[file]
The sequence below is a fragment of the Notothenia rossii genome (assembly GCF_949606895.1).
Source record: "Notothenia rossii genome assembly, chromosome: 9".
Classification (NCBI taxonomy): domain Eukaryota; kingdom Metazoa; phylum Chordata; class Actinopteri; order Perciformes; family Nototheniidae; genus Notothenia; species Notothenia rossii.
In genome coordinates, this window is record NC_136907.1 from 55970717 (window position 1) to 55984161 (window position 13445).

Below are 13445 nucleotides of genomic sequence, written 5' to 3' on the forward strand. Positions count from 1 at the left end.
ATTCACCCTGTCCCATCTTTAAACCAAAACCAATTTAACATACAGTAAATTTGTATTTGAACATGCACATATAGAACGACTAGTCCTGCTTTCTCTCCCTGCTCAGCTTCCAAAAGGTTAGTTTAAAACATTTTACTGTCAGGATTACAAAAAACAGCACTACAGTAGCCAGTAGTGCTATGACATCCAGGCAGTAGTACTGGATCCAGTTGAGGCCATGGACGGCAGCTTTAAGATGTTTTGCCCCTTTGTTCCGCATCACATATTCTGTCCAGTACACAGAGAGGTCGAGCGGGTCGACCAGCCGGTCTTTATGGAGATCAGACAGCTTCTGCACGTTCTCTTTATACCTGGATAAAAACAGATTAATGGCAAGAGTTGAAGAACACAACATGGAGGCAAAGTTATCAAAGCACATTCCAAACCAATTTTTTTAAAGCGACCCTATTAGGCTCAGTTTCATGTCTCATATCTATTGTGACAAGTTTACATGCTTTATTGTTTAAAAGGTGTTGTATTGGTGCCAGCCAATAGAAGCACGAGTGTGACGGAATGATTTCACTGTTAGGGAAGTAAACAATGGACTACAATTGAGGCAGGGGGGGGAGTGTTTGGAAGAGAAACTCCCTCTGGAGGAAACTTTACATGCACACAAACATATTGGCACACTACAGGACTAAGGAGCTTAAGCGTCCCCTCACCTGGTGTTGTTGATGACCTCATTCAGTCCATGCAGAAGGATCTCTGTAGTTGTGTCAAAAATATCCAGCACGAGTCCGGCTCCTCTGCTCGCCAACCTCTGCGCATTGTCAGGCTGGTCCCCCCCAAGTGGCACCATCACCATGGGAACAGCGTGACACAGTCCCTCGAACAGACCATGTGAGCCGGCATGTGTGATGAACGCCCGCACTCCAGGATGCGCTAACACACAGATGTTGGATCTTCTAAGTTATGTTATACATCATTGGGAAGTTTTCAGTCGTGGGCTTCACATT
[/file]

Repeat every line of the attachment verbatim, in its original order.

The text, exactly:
The sequence below is a fragment of the Notothenia rossii genome (assembly GCF_949606895.1).
Source record: "Notothenia rossii genome assembly, chromosome: 9".
Classification (NCBI taxonomy): domain Eukaryota; kingdom Metazoa; phylum Chordata; class Actinopteri; order Perciformes; family Nototheniidae; genus Notothenia; species Notothenia rossii.
In genome coordinates, this window is record NC_136907.1 from 55970717 (window position 1) to 55984161 (window position 13445).

Below are 13445 nucleotides of genomic sequence, written 5' to 3' on the forward strand. Positions count from 1 at the left end.
ATTCACCCTGTCCCATCTTTAAACCAAAACCAATTTAACATACAGTAAATTTGTATTTGAACATGCACATATAGAACGACTAGTCCTGCTTTCTCTCCCTGCTCAGCTTCCAAAAGGTTAGTTTAAAACATTTTACTGTCAGGATTACAAAAAACAGCACTACAGTAGCCAGTAGTGCTATGACATCCAGGCAGTAGTACTGGATCCAGTTGAGGCCATGGACGGCAGCTTTAAGATGTTTTGCCCCTTTGTTCCGCATCACATATTCTGTCCAGTACACAGAGAGGTCGAGCGGGTCGACCAGCCGGTCTTTATGGAGATCAGACAGCTTCTGCACGTTCTCTTTATACCTGGATAAAAACAGATTAATGGCAAGAGTTGAAGAACACAACATGGAGGCAAAGTTATCAAAGCACATTCCAAACCAATTTTTTTAAAGCGACCCTATTAGGCTCAGTTTCATGTCTCATATCTATTGTGACAAGTTTACATGCTTTATTGTTTAAAAGGTGTTGTATTGGTGCCAGCCAATAGAAGCACGAGTGTGACGGAATGATTTCACTGTTAGGGAAGTAAACAATGGACTACAATTGAGGCAGGGGGGGGAGTGTTTGGAAGAGAAACTCCCTCTGGAGGAAACTTTACATGCACACAAACATATTGGCACACTACAGGACTAAGGAGCTTAAGCGTCCCCTCACCTGGTGTTGTTGATGACCTCATTCAGTCCATGCAGAAGGATCTCTGTAGTTGTGTCAAAAATATCCAGCACGAGTCCGGCTCCTCTGCTCGCCAACCTCTGCGCATTGTCAGGCTGGTCCCCCCCAAGTGGCACCATCACCATGGGAACAGCGTGACACAGTCCCTCGAACAGACCATGTGAGCCGGCATGTGTGATGAACGCCCGCACTCCAGGATGCGCTAACACACAGATGTTGGATCTTCTAAGTTATGTTATACATCATTGGGAAGTTTTCAGTCGTGGGCTTCACATT